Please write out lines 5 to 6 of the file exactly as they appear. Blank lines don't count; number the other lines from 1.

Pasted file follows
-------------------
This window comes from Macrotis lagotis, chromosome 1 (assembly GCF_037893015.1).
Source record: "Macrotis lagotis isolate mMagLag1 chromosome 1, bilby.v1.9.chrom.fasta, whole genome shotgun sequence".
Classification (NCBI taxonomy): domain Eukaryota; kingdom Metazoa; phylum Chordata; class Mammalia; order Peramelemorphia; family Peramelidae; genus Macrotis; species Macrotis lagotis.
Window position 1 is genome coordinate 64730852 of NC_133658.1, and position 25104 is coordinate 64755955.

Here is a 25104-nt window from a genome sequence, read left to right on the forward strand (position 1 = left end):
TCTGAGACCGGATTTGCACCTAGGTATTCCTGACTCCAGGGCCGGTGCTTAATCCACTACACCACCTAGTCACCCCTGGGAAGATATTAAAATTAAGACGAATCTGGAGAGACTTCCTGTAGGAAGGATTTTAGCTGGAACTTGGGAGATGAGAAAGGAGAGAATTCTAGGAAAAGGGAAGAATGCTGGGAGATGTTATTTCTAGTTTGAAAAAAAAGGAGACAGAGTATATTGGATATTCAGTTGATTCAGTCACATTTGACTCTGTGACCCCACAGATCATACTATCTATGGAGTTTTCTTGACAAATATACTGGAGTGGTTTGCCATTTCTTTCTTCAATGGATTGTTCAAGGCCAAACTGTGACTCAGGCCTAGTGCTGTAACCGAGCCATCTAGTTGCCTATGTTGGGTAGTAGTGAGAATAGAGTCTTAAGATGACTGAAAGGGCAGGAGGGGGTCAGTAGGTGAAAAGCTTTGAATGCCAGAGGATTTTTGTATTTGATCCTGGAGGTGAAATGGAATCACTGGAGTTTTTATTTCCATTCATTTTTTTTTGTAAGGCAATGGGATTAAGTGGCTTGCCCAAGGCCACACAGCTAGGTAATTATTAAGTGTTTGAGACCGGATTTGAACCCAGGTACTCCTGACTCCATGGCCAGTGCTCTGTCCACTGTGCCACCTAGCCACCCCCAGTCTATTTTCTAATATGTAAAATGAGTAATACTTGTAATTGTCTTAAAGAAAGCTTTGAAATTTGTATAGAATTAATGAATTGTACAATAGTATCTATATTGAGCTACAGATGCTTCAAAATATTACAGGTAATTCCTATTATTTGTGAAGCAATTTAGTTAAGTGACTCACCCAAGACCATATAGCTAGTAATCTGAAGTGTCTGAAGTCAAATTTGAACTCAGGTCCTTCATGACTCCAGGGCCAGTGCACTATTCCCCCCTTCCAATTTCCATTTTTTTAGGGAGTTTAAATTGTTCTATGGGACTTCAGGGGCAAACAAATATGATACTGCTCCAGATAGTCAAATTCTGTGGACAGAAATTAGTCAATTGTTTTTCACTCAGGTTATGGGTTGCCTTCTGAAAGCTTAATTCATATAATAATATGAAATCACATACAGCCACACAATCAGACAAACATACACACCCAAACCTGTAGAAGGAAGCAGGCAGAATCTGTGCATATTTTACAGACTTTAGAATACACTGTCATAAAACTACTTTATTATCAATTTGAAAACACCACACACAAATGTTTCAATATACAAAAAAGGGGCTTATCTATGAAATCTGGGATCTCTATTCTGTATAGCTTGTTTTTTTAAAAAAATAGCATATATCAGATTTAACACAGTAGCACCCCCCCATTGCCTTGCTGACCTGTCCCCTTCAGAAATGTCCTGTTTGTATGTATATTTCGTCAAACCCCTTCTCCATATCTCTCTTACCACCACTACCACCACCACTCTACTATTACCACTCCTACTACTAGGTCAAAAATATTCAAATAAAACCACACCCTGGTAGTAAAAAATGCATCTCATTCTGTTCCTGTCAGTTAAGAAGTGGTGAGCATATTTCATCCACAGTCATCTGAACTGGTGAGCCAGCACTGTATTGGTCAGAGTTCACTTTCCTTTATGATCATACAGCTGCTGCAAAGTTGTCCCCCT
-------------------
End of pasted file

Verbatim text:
Here is a 25104-nt window from a genome sequence, read left to right on the forward strand (position 1 = left end):
TCTGAGACCGGATTTGCACCTAGGTATTCCTGACTCCAGGGCCGGTGCTTAATCCACTACACCACCTAGTCACCCCTGGGAAGATATTAAAATTAAGACGAATCTGGAGAGACTTCCTGTAGGAAGGATTTTAGCTGGAACTTGGGAGATGAGAAAGGAGAGAATTCTAGGAAAAGGGAAGAATGCTGGGAGATGTTATTTCTAGTTTGAAAAAAAAGGAGACAGAGTATATTGGATATTCAGTTGATTCAGTCACATTTGACTCTGTGACCCCACAGATCATACTATCTATGGAGTTTTCTTGACAAATATACTGGAGTGGTTTGCCATTTCTTTCTTCAATGGATTGTTCAAGGCCAAACTGTGACTCAGGCCTAGTGCTGTAACCGAGCCATCTAGTTGCCTATGTTGGGTAGTAGTGAGAATAGAGTCTTAAGATGACTGAAAGGGCAGGAGGGGGTCAGTAGGTGAAAAGCTTTGAATGCCAGAGGATTTTTGTATTTGATCCTGGAGGTGAAATGGAATCACTGGAGTTTTTATTTCCATTCATTTTTTTTTGTAAGGCAATGGGATTAAGTGGCTTGCCCAAGGCCACACAGCTAGGTAATTATTAAGTGTTTGAGACCGGATTTGAACCCAGGTACTCCTGACTCCATGGCCAGTGCTCTGTCCACTGTGCCACCTAGCCACCCCCAGTCTATTTTCTAATATGTAAAATGAGTAATACTTGTAATTGTCTTAAAGAAAGCTTTGAAATTTGTATAGAATTAATGAATTGTACAATAGTATCTATATTGAGCTACAGATGCTTCAAAATATTACAGGTAATTCCTATTATTTGTGAAGCAATTTAGTTAAGTGACTCACCCAAGACCATATAGCTAGTAATCTGAAGTGTCTGAAGTCAAATTTGAACTCAGGTCCTTCATGACTCCAGGGCCAGTGCACTATTCCCCCCTTCCAATTTCCATTTTTTTAGGGAGTTTAAATTGTTCTATGGGACTTCAGGGGCAAACAAATATGATACTGCTCCAGATAGTCAAATTCTGTGGACAGAAATTAGTCAATTGTTTTTCACTCAGGTTATGGGTTGCCTTCTGAAAGCTTAATTCATATAATAATATGAAATCACATACAGCCACACAATCAGACAAACATACACACCCAAACCTGTAGAAGGAAGCAGGCAGAATCTGTGCATATTTTACAGACTTTAGAATACACTGTCATAAAACTACTTTATTATCAATTTGAAAACACCACACACAAATGTTTCAATATACAAAAAAGGGGCTTATCTATGAAATCTGGGATCTCTATTCTGTATAGCTTGTTTTTTTAAAAAAATAGCATATATCAGATTTAACACAGTAGCACCCCCCCATTGCCTTGCTGACCTGTCCCCTTCAGAAATGTCCTGTTTGTATGTATATTTCGTCAAACCCCTTCTCCATATCTCTCTTACCACCACTACCACCACCACTCTACTATTACCACTCCTACTACTAGGTCAAAAATATTCAAATAAAACCACACCCTGGTAGTAAAAAATGCATCTCATTCTGTTCCTGTCAGTTAAGAAGTGGTGAGCATATTTCATCCACAGTCATCTGAACTGGTGAGCCAGCACTGTATTGGTCAGAGTTCACTTTCCTTTATGATCATACAGCTGCTGCAAAGTTGTCCCCCT